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Opinion: We must protect the Egypt-Saudi alliance | ASHARQ AL-AWSAT English Archive 2005 -2017
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A handout picture made available on March 14, 2015 by the Egyptian presidency shows Egyptian President Abdel-Fattah El-Sisi (R) and Prime Minister and Vice President of the UAE and ruler of Dubai Sheikh Mohammed Bin Rashid Al Maktoum (C) listening to Egyptian investment minister Ashraf Salman (3rd-R) as they look at a scale model of the new Egyptian capital displayed at the congress hall in the Red Sea resort of Sharm El-Sheikh. (AFP Photo/Mohamed Samaaha/Egyptian Presidency HO)

New F-16 warplanes, Harpoon missiles and M1 tank kits are being shipped to Egypt’s armed forces, which are engaged in a difficult fight against extremist groups in the Sinai Peninsula. They are also protecting their border with Libya—the second front. But why does the US suddenly seem to be so devoted to President Abdel-Fattah El-Sisi’s administration?

Washington has retreated from its decision to punish the Egyptian authorities for toppling the Muslim Brotherhood. US President Barack Obama has, since then, contacted his Egyptian counterpart to reconcile and inform him of the decision to resume military and economic aid—a US policy that has been in place since the era of former Egyptian President Anwar Sadat and which Washington froze in late 2013 following Mursi’s ouster.

The chapter of Muslim Brotherhood rule—from 2012 to mid-2013—has been completely forgotten in the international arena. However, it lives on in the virtual world of social media sites such as Twitter and Facebook.

After the Muslim Brotherhood lost US support of its “legitimacy,” it sought to attempt to sabotage Egyptian-Arab relations, spreading rumors regarding the apparent absence of Egyptian forces fighting alongside their ally Saudi Arabia in the coalition against Houthi militias in Yemen. Some of Saudi’s coalition partners have been saying that relations between the two countries have relapsed.

This supposition ignores the activity of Egypt’s navy south of the Red Sea. It also ignores what’s more significant: that strategic relations between Saudi Arabia and Egypt have actually become more solid. In this current era of chaos in our region, both parties greatly value this partnership.

We can appreciate how precious bilateral ties are and how they cannot be given up just because a few journalists have an opposing viewpoint or because there are some among the opposition who want to sabotage relations.

The region needs relations between states that are not easily shaken by differences, rumors or those with their own agendas. As long as the nature of the threats is clear, collective relations will deepen and allies will be better able to confront differences and whatever disagreements rivals may incite.

It’s normal that in this diplomatic jungle, the best protection for the region’s countries is their alliances with one another. This confronts the threat of a country being singled out and weakened by the wolves, both those outside and within.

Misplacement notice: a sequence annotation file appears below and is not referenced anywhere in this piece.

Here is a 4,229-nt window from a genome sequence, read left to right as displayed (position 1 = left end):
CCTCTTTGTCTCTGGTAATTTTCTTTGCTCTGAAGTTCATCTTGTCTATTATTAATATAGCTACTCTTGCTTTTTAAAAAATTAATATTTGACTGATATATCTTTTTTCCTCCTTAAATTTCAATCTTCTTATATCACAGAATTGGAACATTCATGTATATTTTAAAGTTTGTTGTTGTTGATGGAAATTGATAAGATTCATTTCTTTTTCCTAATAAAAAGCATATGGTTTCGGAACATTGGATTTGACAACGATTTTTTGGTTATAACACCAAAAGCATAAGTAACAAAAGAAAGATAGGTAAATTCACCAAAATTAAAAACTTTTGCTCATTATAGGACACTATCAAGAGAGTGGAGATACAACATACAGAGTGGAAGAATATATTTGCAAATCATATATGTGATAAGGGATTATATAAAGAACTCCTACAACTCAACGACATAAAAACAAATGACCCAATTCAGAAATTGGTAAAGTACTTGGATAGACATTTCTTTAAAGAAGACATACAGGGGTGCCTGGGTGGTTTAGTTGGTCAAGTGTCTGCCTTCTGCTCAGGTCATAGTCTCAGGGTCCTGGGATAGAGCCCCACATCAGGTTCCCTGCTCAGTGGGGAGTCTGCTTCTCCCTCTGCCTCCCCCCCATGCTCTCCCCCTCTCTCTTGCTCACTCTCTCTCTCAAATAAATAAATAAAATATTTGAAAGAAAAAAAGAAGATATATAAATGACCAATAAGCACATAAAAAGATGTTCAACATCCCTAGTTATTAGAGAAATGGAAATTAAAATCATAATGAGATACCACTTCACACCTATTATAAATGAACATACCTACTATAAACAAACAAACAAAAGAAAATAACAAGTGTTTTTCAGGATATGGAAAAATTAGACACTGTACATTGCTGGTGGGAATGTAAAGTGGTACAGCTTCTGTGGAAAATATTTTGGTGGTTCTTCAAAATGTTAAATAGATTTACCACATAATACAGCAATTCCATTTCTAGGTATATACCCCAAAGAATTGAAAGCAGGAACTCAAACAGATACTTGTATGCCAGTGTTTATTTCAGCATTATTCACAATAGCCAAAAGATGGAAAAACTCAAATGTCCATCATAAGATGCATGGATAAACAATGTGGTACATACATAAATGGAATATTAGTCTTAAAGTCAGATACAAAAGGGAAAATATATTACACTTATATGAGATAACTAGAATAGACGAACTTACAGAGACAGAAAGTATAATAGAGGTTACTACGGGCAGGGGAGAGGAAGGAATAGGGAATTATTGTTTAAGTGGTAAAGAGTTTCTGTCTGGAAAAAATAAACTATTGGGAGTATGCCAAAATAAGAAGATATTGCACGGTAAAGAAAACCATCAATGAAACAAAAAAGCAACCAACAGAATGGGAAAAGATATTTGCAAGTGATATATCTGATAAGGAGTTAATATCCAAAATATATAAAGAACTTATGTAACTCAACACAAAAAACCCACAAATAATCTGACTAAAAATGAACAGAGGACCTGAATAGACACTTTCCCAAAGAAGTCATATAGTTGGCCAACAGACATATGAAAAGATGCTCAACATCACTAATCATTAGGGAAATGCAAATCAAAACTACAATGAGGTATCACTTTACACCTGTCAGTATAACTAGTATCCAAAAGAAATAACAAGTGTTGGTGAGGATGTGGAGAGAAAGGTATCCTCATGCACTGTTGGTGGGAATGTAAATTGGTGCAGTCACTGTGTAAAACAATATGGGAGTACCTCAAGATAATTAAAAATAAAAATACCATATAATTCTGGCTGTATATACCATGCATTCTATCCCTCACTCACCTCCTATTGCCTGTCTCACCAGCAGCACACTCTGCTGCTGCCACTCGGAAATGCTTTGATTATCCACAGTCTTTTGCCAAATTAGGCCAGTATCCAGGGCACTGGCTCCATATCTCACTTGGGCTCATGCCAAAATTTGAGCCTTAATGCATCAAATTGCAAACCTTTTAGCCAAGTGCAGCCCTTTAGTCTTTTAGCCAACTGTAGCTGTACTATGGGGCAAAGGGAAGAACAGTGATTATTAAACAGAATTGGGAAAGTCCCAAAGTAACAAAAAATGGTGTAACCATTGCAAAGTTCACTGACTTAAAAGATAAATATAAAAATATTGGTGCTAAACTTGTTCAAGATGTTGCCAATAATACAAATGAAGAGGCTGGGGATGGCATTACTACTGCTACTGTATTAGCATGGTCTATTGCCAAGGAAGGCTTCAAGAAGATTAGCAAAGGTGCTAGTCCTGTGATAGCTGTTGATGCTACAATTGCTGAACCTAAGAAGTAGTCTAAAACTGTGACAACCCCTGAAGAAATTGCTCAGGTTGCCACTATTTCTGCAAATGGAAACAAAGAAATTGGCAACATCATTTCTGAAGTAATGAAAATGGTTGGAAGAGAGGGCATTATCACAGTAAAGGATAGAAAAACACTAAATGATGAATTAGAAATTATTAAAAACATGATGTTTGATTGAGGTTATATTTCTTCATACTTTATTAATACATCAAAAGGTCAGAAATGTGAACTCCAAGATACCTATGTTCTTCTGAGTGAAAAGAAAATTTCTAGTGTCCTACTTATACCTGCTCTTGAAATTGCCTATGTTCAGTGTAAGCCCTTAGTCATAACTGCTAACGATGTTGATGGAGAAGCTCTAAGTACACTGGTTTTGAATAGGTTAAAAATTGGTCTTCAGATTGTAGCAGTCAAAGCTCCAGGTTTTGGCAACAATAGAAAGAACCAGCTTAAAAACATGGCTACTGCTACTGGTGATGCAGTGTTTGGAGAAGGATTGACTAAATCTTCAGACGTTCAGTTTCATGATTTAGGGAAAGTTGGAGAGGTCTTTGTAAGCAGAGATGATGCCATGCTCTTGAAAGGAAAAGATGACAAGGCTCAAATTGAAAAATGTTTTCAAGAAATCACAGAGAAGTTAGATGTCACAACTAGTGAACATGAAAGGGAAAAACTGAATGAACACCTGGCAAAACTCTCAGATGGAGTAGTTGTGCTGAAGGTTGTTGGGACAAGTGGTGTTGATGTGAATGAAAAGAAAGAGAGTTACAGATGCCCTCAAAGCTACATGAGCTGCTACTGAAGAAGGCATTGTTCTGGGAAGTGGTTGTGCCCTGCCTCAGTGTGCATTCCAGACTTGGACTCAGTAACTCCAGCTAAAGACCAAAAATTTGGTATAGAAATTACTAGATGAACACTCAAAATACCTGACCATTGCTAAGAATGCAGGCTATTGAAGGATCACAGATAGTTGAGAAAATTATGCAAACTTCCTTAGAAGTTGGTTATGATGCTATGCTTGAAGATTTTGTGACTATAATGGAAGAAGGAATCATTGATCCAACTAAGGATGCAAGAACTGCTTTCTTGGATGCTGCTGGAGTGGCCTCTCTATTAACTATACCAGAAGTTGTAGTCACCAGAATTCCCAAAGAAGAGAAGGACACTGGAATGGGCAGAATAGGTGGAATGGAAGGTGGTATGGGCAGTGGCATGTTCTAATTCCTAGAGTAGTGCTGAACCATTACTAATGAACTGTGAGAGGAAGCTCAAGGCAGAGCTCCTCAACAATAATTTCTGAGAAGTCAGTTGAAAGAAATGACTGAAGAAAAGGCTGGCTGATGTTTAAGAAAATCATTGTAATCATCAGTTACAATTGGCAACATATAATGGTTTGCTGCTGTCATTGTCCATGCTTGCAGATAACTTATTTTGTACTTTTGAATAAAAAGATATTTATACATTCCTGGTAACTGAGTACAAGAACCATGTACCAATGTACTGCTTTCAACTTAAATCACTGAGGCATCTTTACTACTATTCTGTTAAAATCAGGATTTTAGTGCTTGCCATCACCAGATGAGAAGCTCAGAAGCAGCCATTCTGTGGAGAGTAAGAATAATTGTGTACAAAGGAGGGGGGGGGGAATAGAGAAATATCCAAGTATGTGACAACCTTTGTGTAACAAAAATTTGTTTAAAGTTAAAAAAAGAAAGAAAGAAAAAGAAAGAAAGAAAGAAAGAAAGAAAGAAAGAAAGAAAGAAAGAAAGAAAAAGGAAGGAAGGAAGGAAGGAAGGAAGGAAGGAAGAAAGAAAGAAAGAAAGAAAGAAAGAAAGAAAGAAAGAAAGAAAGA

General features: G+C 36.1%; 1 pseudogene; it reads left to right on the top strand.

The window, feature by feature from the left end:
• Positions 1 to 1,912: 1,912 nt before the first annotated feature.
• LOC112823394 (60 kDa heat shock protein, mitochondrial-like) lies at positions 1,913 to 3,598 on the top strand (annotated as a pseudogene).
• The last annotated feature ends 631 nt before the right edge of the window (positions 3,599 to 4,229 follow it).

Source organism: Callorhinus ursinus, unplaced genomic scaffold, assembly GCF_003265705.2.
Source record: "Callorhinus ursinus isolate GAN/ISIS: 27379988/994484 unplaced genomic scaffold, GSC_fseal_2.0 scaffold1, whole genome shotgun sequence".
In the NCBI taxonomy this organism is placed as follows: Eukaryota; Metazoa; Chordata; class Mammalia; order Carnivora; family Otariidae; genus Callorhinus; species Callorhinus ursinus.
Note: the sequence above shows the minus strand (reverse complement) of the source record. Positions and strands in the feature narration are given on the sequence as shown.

Without solid relations, these countries can easily fall prey, one after the other. Egypt is a big country and even Egypt needs regional relations to adequately confront the threats it faces—threats like those challenging Saudi Arabia, which was dragged into its first war in a quarter of a century in Yemen.

The situation today is more complicated than before. Years ago, the world was divided into two camps where each party participated in wars on the side of their allies and whoever was outside the alliance ended up being an easy target. But today, we can no longer simply count on pledges from foreign camps and there are few alternatives to building a regional network of alliances based on shared interests.

By building relations with clear aims and commitments, it will later be possible for all parties to sit down together at the negotiating table in order to reach a regional understanding.

However it’s not possible to sit and negotiate with a party when it is pointing a gun at you and when that party is, quite frankly, determined to destroy the region. Iran and its allies have spread terrorism across our region, including in Iraq and Syria. In Syria, this has reached the south of the country, not far from Jordan’s borders. Meanwhile, Iranian-backed Houthi militias are in control of large parts of the country and most recently have taken over two neighborhoods in the southern city of Aden.

Iraqi militias, who are also supported by Iran, stirred up a battle near the Kuwaiti border a month ago. Egypt, as I said, is fighting a major conflict in Sinai against the so-called “emirate of Sinai.” Cairo may also find itself forced into direct military action in Libya due to the establishment of terrorist statelets there.

Politicians don’t need us to remind them about the threat of a major regional war breaking out, this is something they are well aware of. But there might be a need to remind them of the importance of working together to build an alliance that is capable of dealing with and overcoming whatever it faces, including the calculations of rival regional and foreign powers.